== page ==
The restaurant is in a gorgeous 1900 mansion built by a wealthy cotton trader. Many of the orignal fittings have been retained throughout, and it is a most attractive setting. The dining room is split up to fit in with the layout of the house, so there are several sections. Some have wooden flooring, some are carpeted, and the decor is in keeping with the era when the house was originally built. There was an extensive and thoughtful wine list, with smart choices such as Newton unfiltered Chardonnay at around $85. There were plenty of options in the $40-$50 range e.g. Stephen Ross Edna Valley Chardonnay 2004 at $45.
A black-eyed pea patty was tasty and had a well-made tomato salsa with just enough bite to lift the dish, sitting on a small bed of green leaves (13/20). The tomato really tasted of tomato, which to be honest is a rare thing in American restaurants. Corn bread was pleasant if a little crumbly, and was offered with orange marmalade. A simple salad of beets was excellent, with fresh leaves, good beetroot, a little coriander and a simple vinaigrette showing off the high quality salad ingredients well (15/20).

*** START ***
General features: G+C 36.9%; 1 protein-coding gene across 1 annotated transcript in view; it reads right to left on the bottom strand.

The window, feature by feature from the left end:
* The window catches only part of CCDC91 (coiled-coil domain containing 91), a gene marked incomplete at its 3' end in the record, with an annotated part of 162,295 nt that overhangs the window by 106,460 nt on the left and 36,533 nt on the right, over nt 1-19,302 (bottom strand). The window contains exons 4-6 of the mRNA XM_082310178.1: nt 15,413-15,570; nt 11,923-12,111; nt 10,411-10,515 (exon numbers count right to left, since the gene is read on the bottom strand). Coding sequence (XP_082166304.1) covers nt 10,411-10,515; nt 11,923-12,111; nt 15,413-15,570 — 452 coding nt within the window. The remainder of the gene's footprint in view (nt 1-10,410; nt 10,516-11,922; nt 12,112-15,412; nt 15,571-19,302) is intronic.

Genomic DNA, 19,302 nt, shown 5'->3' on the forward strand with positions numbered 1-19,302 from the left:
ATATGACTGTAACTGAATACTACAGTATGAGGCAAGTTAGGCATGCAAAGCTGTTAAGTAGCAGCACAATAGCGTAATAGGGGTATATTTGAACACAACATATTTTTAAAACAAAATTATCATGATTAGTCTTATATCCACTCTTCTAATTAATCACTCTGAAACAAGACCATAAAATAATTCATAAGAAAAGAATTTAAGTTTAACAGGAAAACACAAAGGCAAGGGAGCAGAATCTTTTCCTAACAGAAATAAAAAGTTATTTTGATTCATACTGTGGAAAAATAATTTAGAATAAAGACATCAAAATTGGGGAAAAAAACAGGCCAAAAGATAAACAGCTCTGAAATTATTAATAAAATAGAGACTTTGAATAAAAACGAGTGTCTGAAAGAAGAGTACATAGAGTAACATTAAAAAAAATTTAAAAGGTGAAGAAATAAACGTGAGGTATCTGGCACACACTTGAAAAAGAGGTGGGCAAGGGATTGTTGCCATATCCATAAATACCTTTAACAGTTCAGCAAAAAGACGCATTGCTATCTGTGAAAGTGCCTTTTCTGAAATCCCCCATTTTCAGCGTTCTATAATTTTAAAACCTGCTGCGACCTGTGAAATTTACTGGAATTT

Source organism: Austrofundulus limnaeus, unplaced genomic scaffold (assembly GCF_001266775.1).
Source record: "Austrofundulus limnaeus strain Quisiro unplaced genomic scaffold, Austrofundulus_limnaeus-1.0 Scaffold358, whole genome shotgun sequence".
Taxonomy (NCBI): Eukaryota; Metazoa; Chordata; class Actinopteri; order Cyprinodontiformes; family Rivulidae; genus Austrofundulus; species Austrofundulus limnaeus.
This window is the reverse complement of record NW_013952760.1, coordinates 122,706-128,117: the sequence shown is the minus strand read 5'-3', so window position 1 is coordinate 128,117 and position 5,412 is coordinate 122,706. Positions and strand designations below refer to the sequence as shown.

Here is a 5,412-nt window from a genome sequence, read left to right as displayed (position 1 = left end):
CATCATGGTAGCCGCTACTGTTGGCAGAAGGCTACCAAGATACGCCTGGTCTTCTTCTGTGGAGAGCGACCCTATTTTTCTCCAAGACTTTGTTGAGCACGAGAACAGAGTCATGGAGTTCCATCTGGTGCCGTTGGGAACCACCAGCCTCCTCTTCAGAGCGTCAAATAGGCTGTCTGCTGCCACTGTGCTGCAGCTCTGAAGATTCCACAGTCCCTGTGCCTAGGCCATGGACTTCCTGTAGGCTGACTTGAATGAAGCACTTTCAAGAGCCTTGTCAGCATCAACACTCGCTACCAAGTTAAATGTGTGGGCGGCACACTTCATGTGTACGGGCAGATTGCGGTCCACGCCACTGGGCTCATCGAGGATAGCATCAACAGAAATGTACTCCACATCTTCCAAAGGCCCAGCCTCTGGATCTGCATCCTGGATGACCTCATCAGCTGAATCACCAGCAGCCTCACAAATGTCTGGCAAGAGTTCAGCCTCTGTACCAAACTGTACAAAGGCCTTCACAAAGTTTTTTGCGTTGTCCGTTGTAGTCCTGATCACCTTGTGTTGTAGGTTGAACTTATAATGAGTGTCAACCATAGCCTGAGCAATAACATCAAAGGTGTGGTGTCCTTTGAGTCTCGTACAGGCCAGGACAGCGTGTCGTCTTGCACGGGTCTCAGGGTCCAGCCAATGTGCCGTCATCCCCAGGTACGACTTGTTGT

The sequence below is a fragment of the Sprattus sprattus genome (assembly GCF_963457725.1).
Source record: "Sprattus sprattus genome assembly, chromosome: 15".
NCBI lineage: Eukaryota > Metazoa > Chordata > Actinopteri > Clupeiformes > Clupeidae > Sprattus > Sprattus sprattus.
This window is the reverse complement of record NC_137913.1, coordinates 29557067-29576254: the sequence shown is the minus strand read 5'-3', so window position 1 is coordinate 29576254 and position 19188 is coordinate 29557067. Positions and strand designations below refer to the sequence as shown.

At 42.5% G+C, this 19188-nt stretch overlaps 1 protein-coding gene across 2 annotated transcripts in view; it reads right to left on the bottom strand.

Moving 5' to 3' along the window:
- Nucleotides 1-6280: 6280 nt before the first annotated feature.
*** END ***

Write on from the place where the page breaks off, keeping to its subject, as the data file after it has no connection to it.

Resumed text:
I particularly enjoyed a dish of spicy red rice with local Georgia shrimps. These had good taste and were perfectly cooked, while the rice had clear, distinct grains. The dish had local clams and grouper, a little sausage and was garnished with okra, which was lightly cooked and avoided any hint of sliminess (15/20). I was able to try two variations on grits: one polenta-like, the other creamy. Anyone who had make grits edible has my undying admiration, and these were not just tolerable but actively enjoyable.
An apple crumble was pleasant but not in the league of the earlier dishes, served with a nice (though bought- in) vanilla ice cream (12/20). I should also mention that out in the kitchen I tasted a lovely amuse bouche of tuna on a crisp base, topped with a little avocado and gingered up with a lively spicy Vietnamese sauce; this was terrific and you would be happy to encounter something this good at a Michelin starred restaurant (17/20).
The southern menu varies and the thing that most came through about the cooking throughout was the emphasis on good local ingredients. Herbs are grown in the garden of the house. Chef Kelly Yambor (pictured) was enthusiastic and pleasingly unpretentious. As she told me, "southern fine dining" is usually considered an oxymoron, but not here. Owner Greg Butch was a kind and generous host who had real interest in the food and overall experience. This was easily the best food I ate in Savannah.